There’s a reason Stan Lee pops up in a cameo in all those SPIDER-MAN movies, while the webslinger’s co-creator is nowhere to be found. Actually, there are several reasons, and they’re all detailed in STRANGER AND STRANGER: THE WORLD OF STEVE DITKO, Blake Bell’s bold and fascinating biography for Fantagraphics.
One of the few creative talents to survive the near-death of the comics industry in the wake of the Dr. Frederic Wertham-led witch hunt, Ditko remains one of its all-time greats, even if he’s not so comfortable being in the spotlight. The man simply wants his credit and his art — not awards or accolades.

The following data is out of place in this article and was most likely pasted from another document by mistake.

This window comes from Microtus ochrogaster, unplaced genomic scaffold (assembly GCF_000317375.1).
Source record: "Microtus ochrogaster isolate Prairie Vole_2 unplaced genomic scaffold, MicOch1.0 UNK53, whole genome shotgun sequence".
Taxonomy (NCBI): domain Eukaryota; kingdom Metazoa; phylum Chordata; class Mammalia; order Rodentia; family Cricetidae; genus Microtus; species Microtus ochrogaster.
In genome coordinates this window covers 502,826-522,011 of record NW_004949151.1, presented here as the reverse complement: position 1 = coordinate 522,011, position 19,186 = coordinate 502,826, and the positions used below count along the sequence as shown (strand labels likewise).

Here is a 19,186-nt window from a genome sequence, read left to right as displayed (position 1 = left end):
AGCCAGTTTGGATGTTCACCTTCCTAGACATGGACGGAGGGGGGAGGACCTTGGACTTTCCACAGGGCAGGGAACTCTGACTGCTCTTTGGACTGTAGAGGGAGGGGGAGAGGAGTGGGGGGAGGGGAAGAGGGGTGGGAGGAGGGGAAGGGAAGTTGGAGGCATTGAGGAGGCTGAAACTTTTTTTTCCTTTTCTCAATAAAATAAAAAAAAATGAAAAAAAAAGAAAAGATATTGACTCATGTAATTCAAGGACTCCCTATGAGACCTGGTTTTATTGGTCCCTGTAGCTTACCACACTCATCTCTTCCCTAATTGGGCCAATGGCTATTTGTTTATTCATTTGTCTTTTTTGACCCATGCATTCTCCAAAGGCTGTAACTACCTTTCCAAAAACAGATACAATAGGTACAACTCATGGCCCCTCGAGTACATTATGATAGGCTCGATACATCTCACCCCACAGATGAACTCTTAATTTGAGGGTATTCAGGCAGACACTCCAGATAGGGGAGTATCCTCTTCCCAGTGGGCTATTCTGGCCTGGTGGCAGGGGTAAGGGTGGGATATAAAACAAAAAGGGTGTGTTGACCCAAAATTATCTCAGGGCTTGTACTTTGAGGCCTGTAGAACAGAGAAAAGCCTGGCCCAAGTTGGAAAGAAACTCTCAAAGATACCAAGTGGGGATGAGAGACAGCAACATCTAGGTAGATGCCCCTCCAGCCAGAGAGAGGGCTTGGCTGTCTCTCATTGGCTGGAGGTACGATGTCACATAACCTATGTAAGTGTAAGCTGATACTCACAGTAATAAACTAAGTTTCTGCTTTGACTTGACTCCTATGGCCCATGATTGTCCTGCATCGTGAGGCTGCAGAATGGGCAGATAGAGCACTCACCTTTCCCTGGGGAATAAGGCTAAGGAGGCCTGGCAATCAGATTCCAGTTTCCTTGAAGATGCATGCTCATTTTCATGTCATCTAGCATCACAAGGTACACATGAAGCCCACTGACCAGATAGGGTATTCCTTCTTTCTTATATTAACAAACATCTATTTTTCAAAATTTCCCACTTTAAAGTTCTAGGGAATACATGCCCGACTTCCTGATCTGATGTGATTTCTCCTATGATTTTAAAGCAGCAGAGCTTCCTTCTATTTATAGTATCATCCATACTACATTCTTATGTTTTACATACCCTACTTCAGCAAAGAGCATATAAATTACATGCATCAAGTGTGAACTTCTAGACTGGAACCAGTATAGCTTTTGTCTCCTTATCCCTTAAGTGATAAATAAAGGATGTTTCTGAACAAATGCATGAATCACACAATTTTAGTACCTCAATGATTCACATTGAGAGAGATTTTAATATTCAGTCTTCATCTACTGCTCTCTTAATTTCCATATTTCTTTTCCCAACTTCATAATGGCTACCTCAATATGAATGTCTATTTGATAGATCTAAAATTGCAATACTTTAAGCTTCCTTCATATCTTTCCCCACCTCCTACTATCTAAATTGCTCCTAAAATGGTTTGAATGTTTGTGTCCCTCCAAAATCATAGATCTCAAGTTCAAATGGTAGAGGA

In Steve Fisher’s NO HOUSE LIMIT — a 50-year-old novel now enjoying a second life thanks to Hard Case Crime — independent casino owner Joe Martin finds his beloved Rainbow’s End under assault. Aiming to bring it down is a professional gambler who goes by the name of Bello, who’s being paid $75,000 by “the Syndicate” to play craps until he takes Martin for everything he owns, including “the cloth off the table.”
It’s a dicey three days for Bello, who throws bones like nobody’s business, and Martin, who’s determined to keep an all-hours vigil even if it kills him. Now, if you’re thinking that a craps game isn’t enough meat to fill a novel, you’d be absolutely correct.